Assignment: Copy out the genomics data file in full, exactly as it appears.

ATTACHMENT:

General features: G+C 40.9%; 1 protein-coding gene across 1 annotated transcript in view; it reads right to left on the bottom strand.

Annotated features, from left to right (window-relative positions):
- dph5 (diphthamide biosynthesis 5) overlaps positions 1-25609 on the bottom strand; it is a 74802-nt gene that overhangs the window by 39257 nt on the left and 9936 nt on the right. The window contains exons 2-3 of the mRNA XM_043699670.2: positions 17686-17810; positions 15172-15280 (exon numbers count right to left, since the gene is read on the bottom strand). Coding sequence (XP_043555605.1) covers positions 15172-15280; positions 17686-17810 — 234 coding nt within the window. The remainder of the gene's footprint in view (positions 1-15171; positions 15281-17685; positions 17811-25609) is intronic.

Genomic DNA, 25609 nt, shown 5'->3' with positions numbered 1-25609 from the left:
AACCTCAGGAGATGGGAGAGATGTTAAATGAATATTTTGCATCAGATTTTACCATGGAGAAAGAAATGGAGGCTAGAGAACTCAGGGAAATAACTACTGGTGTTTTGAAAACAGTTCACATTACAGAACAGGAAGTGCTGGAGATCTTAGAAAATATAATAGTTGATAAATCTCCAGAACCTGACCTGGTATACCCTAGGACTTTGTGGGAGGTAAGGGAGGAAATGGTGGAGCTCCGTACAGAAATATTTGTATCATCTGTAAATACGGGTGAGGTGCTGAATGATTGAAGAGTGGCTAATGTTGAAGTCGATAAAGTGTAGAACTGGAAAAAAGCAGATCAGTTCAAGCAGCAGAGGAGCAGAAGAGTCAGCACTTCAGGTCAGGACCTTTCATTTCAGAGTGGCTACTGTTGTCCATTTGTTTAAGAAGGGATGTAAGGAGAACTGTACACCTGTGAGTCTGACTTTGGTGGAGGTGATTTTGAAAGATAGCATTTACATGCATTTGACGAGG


General features: G+C 40.9%; 1 protein-coding gene across 1 annotated transcript in view; it reads right to left on the bottom strand.

Annotated features, from left to right (window-relative positions):
- dph5 (diphthamide biosynthesis 5) overlaps positions 1-25609 on the bottom strand; it is a 74802-nt gene that overhangs the window by 39257 nt on the left and 9936 nt on the right. The window contains exons 2-3 of the mRNA XM_043699670.2: positions 17686-17810; positions 15172-15280 (exon numbers count right to left, since the gene is read on the bottom strand). Coding sequence (XP_043555605.1) covers positions 15172-15280; positions 17686-17810 — 234 coding nt within the window. The remainder of the gene's footprint in view (positions 1-15171; positions 15281-17685; positions 17811-25609) is intronic.

Genomic DNA, 25609 nt, shown 5'->3' with positions numbered 1-25609 from the left:
AACCTCAGGAGATGGGAGAGATGTTAAATGAATATTTTGCATCAGATTTTACCATGGAGAAAGAAATGGAGGCTAGAGAACTCAGGGAAATAACTACTGGTGTTTTGAAAACAGTTCACATTACAGAACAGGAAGTGCTGGAGATCTTAGAAAATATAATAGTTGATAAATCTCCAGAACCTGACCTGGTATACCCTAGGACTTTGTGGGAGGTAAGGGAGGAAATGGTGGAGCTCCGTACAGAAATATTTGTATCATCTGTAAATACGGGTGAGGTGCTGAATGATTGAAGAGTGGCTAATGTTGAAGTCGATAAAGTGTAGAACTGGAAAAAAGCAGATCAGTTCAAGCAGCAGAGGAGCAGAAGAGTCAGCACTTCAGGTCAGGACCTTTCATTTCAGAGTGGCTACTGTTGTCCATTTGTTTAAGAAGGGATGTAAGGAGAACTGTACACCTGTGAGTCTGACTTTGGTGGAGGTGATTTTGAAAGATAGCATTTACATGCATTTGACGAGG